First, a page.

Former Senator Mike Enzi Leaves Legacy of Retirement Plan Reform
He was instrumental in finalizing the provisions of the Pension Protection Act of 2006, fought for help for multiemployer plans and contributed to the SECURE Act.
News of the passing of former U.S. Senator Mike Enzi, R-Wyoming, at age 77 calls to mind his contributions to retirement plan policy.
Enzi served as a U.S. senator from 1997 to 2020. During his tenure, he served on a number of committees, including the Committee on Finance and the Committee on Health, Education, Labor and Pensions (HELP).
In March 2006, Enzi was tapped as chair of the Congressional Pension Reform Conference Committee, tasked with hashing out the differences between the Senate’s Pension Security and Transparency Act and the Pension Protection Act of 2005 from the House. The Pension Protection Act of 2006 was ultimately signed into law on August 17, 2006, and it was considered the most sweeping pension reform legislation since the passage of the Employee Retirement Income Security Act (ERISA) in 1974.
More recently, Enzi, as a member of the Senate Finance Committee, worked on the proposed Retirement Enhancement and Savings Act (RESA), many provisions of which were included in the Setting Every Community Up for Retirement Enhancement (SECURE) Act. Notably, Enzi pushed for action to help troubled multiemployer plans.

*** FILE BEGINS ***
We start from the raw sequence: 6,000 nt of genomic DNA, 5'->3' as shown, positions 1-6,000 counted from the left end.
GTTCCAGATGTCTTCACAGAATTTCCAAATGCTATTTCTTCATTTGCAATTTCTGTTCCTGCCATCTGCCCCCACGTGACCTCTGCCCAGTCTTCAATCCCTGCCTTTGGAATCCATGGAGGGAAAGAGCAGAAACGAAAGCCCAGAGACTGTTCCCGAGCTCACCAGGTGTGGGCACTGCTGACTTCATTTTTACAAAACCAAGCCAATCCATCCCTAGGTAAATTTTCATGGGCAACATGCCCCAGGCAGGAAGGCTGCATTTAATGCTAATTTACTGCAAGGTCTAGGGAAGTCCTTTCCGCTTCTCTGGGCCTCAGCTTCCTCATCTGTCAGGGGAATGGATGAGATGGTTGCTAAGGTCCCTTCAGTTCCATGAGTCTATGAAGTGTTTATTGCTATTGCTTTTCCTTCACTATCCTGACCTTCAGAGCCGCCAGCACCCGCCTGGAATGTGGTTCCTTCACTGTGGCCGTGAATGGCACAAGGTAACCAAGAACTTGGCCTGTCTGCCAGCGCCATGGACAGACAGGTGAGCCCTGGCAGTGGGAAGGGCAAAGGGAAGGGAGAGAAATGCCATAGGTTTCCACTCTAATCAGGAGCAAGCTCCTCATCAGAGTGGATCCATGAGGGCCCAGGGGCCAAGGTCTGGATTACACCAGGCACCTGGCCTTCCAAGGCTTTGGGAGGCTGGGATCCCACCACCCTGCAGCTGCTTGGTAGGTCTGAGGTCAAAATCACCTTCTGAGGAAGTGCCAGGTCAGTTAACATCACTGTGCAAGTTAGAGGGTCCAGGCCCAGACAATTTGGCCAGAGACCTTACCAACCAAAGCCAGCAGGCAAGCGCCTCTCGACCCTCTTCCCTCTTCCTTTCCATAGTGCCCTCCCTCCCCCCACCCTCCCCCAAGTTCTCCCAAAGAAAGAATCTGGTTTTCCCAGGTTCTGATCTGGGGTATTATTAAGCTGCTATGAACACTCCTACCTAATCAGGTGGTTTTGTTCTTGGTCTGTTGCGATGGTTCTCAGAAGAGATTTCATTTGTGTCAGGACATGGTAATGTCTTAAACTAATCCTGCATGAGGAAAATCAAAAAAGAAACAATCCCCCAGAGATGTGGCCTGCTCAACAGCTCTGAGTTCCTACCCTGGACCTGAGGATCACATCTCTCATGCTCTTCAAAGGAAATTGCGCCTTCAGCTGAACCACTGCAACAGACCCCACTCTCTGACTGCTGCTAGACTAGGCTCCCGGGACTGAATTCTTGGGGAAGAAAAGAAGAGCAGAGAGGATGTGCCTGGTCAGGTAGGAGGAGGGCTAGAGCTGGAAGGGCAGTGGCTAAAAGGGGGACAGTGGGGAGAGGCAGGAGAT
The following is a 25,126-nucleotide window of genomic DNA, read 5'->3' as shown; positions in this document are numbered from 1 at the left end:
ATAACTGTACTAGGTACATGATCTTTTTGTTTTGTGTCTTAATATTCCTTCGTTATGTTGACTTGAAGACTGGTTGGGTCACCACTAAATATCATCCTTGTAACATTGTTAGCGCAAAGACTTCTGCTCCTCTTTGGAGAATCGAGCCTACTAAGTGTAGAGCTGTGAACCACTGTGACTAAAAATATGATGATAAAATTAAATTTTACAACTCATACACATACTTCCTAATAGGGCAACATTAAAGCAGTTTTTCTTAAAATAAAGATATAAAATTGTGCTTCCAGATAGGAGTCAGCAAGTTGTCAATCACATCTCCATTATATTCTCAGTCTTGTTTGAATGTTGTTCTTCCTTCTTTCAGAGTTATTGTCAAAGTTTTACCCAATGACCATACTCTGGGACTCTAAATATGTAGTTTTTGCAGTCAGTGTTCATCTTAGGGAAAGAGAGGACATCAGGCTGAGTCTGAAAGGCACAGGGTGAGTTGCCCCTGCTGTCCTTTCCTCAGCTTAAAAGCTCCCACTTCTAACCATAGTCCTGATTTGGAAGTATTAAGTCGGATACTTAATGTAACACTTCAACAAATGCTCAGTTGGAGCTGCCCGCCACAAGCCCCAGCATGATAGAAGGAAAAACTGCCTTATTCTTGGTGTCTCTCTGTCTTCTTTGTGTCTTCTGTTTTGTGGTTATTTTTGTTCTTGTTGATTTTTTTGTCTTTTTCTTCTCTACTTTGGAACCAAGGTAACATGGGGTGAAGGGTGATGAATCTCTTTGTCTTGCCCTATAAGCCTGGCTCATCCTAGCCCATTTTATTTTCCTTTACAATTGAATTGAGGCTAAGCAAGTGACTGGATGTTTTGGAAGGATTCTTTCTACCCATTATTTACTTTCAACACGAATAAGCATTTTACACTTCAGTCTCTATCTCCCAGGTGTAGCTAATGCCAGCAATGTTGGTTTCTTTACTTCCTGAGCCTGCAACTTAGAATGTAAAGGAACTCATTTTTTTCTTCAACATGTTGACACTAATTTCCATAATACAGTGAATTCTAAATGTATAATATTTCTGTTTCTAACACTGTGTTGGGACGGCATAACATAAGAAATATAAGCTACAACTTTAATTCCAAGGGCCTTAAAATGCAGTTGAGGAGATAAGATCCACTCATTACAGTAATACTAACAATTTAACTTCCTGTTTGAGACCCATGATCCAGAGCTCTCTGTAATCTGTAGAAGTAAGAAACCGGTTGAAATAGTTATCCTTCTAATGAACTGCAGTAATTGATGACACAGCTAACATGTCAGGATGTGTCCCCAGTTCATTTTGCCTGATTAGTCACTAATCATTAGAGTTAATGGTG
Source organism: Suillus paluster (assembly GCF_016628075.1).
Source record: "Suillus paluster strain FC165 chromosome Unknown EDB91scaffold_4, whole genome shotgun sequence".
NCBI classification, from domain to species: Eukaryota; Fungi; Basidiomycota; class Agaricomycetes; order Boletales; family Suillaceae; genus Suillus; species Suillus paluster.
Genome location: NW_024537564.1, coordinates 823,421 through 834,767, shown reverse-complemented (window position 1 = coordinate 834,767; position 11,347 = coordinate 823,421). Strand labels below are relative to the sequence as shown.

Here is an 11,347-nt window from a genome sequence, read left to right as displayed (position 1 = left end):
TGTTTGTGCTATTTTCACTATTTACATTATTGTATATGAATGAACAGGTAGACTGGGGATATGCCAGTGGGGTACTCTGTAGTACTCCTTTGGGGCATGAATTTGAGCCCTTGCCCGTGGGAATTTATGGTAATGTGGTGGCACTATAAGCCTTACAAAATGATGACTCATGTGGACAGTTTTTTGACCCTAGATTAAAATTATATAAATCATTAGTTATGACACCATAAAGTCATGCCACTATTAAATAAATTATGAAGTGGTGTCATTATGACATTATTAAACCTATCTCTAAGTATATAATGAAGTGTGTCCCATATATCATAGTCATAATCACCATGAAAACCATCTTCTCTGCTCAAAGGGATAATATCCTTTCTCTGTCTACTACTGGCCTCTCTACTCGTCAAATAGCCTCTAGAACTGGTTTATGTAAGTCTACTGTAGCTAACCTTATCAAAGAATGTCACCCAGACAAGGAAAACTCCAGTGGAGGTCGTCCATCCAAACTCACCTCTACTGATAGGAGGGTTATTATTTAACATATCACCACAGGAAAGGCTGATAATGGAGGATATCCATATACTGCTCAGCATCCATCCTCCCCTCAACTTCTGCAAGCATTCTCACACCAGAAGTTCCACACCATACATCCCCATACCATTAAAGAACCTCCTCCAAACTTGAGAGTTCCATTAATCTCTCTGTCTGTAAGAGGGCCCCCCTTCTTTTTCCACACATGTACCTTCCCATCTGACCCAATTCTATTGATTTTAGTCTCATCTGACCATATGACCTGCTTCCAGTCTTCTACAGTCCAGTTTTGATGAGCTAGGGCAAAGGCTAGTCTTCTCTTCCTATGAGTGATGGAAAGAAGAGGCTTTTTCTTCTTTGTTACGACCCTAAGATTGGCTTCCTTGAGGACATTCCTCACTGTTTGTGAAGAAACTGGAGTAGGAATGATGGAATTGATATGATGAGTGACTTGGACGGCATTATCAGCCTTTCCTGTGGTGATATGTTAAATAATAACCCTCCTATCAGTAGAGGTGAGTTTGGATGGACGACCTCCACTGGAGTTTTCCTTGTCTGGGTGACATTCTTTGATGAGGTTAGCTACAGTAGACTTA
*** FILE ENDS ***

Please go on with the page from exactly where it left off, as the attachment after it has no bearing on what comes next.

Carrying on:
Another piece of legislation introduced by Enzi and Senator Bill Nelson, D-Florida, in 2017 aimed to give employees who leave their jobs up until they file their federal taxes to repay loans they’ve taken out of their defined contribution (DC) plans. This provision also made it into the SECURE Act.
Enzi also fought to help defined benefit (DB) plan sponsors by pushing for legislation to take Pension Benefit Guaranty Corporation (PBGC) premiums “off-budget.” Under current law, pension insurance premiums that are paid by employers to PBGC are included in the federal budget and are considered “on-budget.” Enzi said this provides the illusion that this revenue can be used for general government spending, even though these premiums cannot be allocated to other government programs besides the PBGC programs. He said taking the premiums “off-budget” would decrease the motivation for increasing them.
Enzi also entered the fight against the first fiduciary rule issued by the Department of Labor (DOL) in 2016, saying it would make retirement planning unaffordable for low- to middle-income Americans whose accounts were not valuable enough for advisers to take on the new legal liability created by the rule. And, on the health care front, he fought to ensure a pathway remains available for small businesses to offer association health plans (AHPs) after a federal court ruled that final regulations from the DOL to expand the opportunity to offer employment-based health insurance to small businesses through AHPs were unlawful.
“I had the privilege of working with Mike for four years in Congress,” said U.S. Representative Liz Cheney, R-Wyoming, in a statement about his passing. “He was a mentor and teacher, and you could be sure any event that included Mike would be better because of his intellect, his dedication, determination and wonderful dry sense of humor. Mike was a straight-shooter, an honest broker and a soft-spoken but powerful advocate for the causes he cared deeply about.”
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